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As part of the Home Rule Music Festival, the Home Rule Music and Film Preservation Foundation is proud to present three educational workshops with leading musicians and intellectuals involved with the Festival.

Please RSVP using the buttons below.  A link to the zoom call will be sent to participants prior to each event; the meeting room will open 15 minutes prior to the workshops.  All are welcome, and community questions will be taken at the end of the discussion, so bring your most burning questions.

The event is Free and Open to the Public.  Suggested donation: $20. 

May 26 - 7pm

Sugar Bear in conversation with Bryan Jenkins  

Join us for our first conversation with the legendary Sugar Bear, whose band Experience Unlimited helped usher the "DC Sound" from heavy funk to Go-Go. In conversation with Howard University scholar Bryan Jenkins, this hour long discussion will range from Experience Unlimited's early work with the Black Fire record label to their current engagement with DC's modern Go-Go scene, all with a focus on DC's rich history as an explicitly musical city.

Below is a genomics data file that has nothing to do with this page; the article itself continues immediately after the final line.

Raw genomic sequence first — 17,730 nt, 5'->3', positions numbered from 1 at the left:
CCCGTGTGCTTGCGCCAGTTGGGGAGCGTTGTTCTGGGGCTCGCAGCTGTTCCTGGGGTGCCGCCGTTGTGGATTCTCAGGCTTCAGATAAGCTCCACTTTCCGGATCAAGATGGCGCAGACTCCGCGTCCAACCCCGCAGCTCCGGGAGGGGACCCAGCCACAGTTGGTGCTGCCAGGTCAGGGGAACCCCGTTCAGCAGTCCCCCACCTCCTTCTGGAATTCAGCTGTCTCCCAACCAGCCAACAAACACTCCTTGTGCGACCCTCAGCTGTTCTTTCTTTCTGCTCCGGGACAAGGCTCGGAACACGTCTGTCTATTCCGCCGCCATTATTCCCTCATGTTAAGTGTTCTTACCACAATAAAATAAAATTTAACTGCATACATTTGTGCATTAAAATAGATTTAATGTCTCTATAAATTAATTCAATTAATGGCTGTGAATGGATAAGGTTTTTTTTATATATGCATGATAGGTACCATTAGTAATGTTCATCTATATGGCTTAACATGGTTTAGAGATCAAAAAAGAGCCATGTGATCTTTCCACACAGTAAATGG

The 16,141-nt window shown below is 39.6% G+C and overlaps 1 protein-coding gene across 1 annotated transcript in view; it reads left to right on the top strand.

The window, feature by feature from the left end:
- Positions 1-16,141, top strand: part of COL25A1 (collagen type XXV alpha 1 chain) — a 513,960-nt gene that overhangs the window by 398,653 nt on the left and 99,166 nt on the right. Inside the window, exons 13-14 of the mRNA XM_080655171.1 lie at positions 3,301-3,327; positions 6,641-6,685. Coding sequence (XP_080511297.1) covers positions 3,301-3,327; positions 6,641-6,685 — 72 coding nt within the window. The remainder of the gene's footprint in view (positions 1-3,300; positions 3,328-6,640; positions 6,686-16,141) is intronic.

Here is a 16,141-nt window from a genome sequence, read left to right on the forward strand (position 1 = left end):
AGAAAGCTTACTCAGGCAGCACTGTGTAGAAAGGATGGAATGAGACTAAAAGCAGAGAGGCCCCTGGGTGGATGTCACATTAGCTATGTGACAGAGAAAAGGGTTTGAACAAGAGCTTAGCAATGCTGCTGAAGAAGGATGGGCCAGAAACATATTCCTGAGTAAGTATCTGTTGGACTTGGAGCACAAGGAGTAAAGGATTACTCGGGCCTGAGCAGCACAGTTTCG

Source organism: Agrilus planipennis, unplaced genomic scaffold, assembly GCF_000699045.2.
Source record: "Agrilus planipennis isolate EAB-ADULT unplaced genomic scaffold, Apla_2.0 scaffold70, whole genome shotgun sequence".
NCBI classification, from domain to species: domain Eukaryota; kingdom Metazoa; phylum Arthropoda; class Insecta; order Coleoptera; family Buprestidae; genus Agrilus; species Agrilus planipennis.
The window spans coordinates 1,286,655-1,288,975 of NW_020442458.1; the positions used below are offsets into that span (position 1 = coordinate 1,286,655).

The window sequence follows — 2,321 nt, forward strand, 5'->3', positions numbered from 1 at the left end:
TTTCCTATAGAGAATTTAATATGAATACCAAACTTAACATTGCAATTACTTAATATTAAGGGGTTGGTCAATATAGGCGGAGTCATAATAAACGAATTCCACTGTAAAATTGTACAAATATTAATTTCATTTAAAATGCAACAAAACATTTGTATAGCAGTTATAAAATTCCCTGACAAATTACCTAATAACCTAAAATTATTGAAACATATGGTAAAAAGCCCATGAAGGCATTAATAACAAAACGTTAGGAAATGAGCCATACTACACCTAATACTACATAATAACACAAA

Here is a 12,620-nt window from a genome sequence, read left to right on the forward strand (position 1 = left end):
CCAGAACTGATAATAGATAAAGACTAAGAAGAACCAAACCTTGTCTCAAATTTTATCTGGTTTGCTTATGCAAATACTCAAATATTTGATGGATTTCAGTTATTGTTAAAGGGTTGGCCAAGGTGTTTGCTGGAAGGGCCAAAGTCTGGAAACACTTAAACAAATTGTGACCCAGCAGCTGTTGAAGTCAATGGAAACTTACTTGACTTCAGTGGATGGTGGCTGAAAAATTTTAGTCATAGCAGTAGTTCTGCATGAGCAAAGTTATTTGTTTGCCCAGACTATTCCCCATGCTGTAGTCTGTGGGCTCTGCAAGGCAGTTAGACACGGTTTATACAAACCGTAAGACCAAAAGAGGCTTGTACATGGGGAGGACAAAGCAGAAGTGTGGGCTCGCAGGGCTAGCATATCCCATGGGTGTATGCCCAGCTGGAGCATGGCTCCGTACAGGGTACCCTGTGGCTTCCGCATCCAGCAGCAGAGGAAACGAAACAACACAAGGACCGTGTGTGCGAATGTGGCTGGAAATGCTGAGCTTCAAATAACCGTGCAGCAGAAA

Join us for our second conversation in the series as the spiritual jazz icon Doug Carn sits down for an hour long discussion with the critical theorist Dr. Thomas Stanley that will range from Doug Carn's early roots in Florida, to his work as an influential organist and producer for the Black Jazz record label, to his work today as a continuous voice in the spiritual and free jazz movements. The conversation will explore both Doug Carn's material musical history as well as the intellectual, philosophical, and spiritual underpinnings of his body of work.

may 31 - 7pm

Doug CARn in conversation with DR. Thomas Stanley  


June 6 - 7pm 


Join us for our final discussion in the series as J. Plunky Branch takes us on a journey from his beginnings as a co-founder of the legendary Black Fire label, to his work today as a leader and organizer vital to the greater Richmond/DC/Philadelphia musical communities. Plunky will discuss not only his own music and the Washington of the 70s out of which Black Fire emerged, but the relationships he sees with that music and the improvised music of today.

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